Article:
Cases of West Nile virus are frequently reported in the news.  Since 1999, 27,000 cases of West Nile virus have been reported in the USA.  Mosquitoes pick up the virus by biting birds infected with the virus, and then passing the virus on to humans and livestock. According to WebMD, about 80 out of 100 people who have West Nile virus have no symptoms. When symptoms do appear, they begin 3 to 14 days after the mosquito bite. However, for those who have symptoms, may experience a fever, headaches, body aches, fatigue, nausea, or pain in the eyes.  In rare cases, West Nile virus can lead to swelling of the brain (encephalitis), swelling of the tissues around the brain and spinal cord (meningitis) which can lead to seizures, memory loss, and brain damage.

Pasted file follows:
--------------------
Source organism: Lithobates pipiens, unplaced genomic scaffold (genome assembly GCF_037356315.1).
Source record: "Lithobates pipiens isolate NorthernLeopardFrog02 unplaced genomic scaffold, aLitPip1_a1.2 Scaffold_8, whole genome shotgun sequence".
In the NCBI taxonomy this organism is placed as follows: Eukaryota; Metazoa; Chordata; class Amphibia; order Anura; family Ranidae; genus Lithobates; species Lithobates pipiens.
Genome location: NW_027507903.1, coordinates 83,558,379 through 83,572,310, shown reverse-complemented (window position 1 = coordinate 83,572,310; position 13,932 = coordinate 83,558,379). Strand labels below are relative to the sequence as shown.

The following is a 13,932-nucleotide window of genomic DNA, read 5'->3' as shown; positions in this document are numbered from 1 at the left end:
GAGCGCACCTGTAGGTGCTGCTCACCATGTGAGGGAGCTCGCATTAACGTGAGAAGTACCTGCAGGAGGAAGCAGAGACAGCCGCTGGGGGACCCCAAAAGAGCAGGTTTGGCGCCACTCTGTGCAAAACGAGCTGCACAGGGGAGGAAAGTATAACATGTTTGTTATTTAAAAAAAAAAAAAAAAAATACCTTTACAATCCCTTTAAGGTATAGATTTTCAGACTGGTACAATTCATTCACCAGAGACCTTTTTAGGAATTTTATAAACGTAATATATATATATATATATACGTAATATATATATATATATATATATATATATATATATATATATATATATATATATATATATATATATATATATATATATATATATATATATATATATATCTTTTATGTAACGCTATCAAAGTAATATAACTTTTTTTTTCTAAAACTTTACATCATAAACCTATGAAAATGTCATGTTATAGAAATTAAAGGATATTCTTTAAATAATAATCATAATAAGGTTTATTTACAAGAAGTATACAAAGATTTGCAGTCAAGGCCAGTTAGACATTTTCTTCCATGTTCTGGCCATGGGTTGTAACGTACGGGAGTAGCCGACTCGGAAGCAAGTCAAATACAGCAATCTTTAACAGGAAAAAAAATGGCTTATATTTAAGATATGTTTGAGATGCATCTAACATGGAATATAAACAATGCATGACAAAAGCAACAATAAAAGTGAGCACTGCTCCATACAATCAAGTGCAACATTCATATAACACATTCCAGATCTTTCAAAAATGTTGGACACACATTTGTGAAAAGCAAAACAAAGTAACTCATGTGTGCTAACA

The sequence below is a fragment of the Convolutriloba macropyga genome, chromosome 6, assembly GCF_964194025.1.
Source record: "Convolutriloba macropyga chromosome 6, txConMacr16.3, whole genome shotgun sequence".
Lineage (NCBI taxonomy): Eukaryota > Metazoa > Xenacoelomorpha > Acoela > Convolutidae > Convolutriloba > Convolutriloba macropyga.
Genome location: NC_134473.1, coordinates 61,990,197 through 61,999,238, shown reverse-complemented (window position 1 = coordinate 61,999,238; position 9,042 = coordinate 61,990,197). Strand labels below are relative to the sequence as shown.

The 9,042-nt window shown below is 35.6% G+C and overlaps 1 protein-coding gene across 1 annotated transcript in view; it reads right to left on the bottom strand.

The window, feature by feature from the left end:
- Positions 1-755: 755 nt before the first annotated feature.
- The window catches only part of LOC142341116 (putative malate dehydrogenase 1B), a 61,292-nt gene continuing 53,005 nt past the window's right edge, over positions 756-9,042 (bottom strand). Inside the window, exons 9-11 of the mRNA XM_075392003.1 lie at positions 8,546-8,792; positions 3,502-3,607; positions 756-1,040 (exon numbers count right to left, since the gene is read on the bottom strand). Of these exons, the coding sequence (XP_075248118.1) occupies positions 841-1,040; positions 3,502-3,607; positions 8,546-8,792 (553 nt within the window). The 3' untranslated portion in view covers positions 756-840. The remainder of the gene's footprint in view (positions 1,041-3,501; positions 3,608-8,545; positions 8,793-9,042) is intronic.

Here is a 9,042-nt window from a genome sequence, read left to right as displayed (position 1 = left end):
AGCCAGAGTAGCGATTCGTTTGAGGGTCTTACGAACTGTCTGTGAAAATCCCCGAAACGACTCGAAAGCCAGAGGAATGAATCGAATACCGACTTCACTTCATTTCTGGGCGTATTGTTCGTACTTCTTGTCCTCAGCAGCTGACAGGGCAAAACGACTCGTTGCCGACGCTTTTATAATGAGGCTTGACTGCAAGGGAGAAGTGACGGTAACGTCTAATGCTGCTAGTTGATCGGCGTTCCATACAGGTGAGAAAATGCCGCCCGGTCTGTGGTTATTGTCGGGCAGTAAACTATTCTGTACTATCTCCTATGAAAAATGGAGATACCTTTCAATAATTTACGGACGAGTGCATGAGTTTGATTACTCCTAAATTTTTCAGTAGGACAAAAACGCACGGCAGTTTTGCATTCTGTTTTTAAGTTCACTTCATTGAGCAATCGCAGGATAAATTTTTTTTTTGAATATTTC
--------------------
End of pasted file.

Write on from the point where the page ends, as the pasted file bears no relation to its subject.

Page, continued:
To lower the risk of getting bit by mosquitoes, consider the following suggestions from WebMD:

  1. Wear long-sleeved shirts and long pants if you know that you will be in areas with lots of mosquitoes or where you know West Nile virus is prevalent.
  2. Do not leave puddles or open containers of water near your house, because mosquitoes breed in standing water.
  3. Stay indoors at dawn, dusk, and in the early evening when mosquitoes are the most active.
  4. Use insect repellent when you go outdoors in the late spring, summer, and early fall.
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